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Race matters when it comes to Covid-19 outcomes in South Africa - study

15 November 2021 4:35 PM
Tags:
Inequality
Race
University of Johannesburg
John Maytham
Afternoon Drive with John Maytham
Understanding the differential impacts of Covid-19 among hospitalised patients in South Africa for equitable response
South African Medical
Refilwe Phaswana-Mafuya

John Maytham interviews Professor Refilwe Phaswana-Mafuya of the University of Johannesburg.
  • Black South Africans are dying at a younger median age after contracting Covid-19 than other race groups

  • The divergent outcomes reflect the unequal living and working conditions in the country


© chanawit/123rf.com

Racial disparities exist in the rate at which people in South Africa are being hospitalised with Covid-19, according to a new paper entitled “Understanding the differential impacts of Covid-19 among hospitalised patients in South Africa for equitable response”.

The paper was recently published in the South African Medical Journal and looked at Covid-19 hospital admissions from 6 March 2020 to 24 January 2021.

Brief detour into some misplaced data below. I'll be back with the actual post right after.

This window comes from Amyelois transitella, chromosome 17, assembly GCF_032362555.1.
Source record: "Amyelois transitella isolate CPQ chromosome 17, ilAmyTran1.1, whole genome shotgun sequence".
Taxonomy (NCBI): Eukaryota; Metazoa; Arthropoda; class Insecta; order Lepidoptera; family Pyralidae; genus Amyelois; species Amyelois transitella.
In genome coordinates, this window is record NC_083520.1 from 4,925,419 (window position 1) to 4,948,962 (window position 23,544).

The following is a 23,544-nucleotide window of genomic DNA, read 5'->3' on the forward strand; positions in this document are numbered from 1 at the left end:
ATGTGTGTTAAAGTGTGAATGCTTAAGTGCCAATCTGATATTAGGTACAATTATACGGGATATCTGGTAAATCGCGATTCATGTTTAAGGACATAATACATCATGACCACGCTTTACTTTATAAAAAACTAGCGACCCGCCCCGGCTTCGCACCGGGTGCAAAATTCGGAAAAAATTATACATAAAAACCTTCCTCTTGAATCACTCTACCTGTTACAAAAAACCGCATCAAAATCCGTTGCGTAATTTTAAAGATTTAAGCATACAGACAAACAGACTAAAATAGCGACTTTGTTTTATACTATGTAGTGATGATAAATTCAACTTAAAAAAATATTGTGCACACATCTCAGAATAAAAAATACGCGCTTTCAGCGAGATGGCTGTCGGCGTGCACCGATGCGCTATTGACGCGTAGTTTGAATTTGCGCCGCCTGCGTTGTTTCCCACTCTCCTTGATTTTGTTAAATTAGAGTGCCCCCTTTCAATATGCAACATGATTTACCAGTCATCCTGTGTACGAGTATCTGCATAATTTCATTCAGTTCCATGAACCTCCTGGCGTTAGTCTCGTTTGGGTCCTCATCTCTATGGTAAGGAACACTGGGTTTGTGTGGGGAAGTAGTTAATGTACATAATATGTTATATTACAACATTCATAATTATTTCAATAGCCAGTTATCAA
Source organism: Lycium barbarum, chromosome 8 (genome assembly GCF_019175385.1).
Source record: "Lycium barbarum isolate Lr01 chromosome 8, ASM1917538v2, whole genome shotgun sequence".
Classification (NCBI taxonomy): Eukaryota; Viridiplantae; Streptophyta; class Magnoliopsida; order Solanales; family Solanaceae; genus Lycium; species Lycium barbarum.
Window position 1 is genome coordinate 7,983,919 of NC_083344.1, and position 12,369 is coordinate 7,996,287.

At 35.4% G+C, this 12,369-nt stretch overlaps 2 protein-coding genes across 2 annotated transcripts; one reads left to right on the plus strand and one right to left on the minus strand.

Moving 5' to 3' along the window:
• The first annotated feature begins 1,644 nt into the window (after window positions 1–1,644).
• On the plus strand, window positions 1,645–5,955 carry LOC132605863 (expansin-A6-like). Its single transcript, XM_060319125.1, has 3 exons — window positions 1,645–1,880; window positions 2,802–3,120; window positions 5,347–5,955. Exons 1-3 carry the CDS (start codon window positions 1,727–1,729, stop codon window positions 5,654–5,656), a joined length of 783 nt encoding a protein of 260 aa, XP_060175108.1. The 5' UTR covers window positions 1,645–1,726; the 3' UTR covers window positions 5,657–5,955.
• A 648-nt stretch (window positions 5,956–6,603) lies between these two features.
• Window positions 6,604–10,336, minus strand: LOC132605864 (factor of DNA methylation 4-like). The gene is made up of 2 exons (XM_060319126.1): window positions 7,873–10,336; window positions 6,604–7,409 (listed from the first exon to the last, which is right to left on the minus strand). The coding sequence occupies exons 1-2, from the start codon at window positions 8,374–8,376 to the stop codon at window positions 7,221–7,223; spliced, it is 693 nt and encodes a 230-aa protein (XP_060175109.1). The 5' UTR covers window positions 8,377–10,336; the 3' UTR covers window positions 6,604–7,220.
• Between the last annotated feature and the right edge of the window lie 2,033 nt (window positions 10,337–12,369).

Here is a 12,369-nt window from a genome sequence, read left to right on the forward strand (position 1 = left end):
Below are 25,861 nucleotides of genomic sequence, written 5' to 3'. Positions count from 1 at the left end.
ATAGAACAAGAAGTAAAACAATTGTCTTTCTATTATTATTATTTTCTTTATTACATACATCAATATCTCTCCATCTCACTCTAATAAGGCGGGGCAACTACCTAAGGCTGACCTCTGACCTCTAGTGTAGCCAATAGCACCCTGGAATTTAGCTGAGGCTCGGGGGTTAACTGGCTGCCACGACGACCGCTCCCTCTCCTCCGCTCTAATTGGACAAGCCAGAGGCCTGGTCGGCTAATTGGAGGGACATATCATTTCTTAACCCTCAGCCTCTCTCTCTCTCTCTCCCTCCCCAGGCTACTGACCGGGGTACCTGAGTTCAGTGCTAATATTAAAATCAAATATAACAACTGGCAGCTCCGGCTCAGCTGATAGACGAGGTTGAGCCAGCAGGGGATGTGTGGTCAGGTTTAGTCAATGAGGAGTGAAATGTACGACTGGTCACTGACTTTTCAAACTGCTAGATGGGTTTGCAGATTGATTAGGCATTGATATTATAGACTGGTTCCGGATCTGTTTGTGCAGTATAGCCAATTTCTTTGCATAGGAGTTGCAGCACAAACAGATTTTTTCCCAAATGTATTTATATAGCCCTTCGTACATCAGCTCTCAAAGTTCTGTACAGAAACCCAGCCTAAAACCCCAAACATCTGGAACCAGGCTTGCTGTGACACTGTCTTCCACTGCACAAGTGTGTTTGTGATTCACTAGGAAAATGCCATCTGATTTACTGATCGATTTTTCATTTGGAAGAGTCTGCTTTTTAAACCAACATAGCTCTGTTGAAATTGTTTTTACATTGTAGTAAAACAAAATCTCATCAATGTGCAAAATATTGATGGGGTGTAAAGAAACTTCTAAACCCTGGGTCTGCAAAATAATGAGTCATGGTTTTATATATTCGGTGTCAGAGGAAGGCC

John Maytham interviewed lead researcher Professor Refilwe Phaswana-Mafuya of the University of Johannesburg (scroll up to listen).

Researchers found that Black African females had the highest hospitalisation rate in the 30 to 39 age group.

Black Africans of all genders were hospitalised at younger ages (median age 52) than other race groups (median age 63).

White South Africans are more likely to die at older ages compared to other race groups.

Black Africans have higher rates of admissions at much lower ages compared to other racial groups… Black Africans are likely to die at younger median ages… compared to their white counterparts…

Professor Refilwe Phaswana-Mafuya, University of Johannesburg

It’s actually nothing new. We know the inequalities that exist in our country… the different living and working conditions…

Professor Refilwe Phaswana-Mafuya, University of Johannesburg

We remain vulnerable as long as people don’t vaccinate… Vaccines work…

Professor Refilwe Phaswana-Mafuya, University of Johannesburg



15 November 2021 4:35 PM
Tags:
Inequality
Race
University of Johannesburg
John Maytham
Afternoon Drive with John Maytham
Understanding the differential impacts of Covid-19 among hospitalised patients in South Africa for equitable response
South African Medical
Refilwe Phaswana-Mafuya

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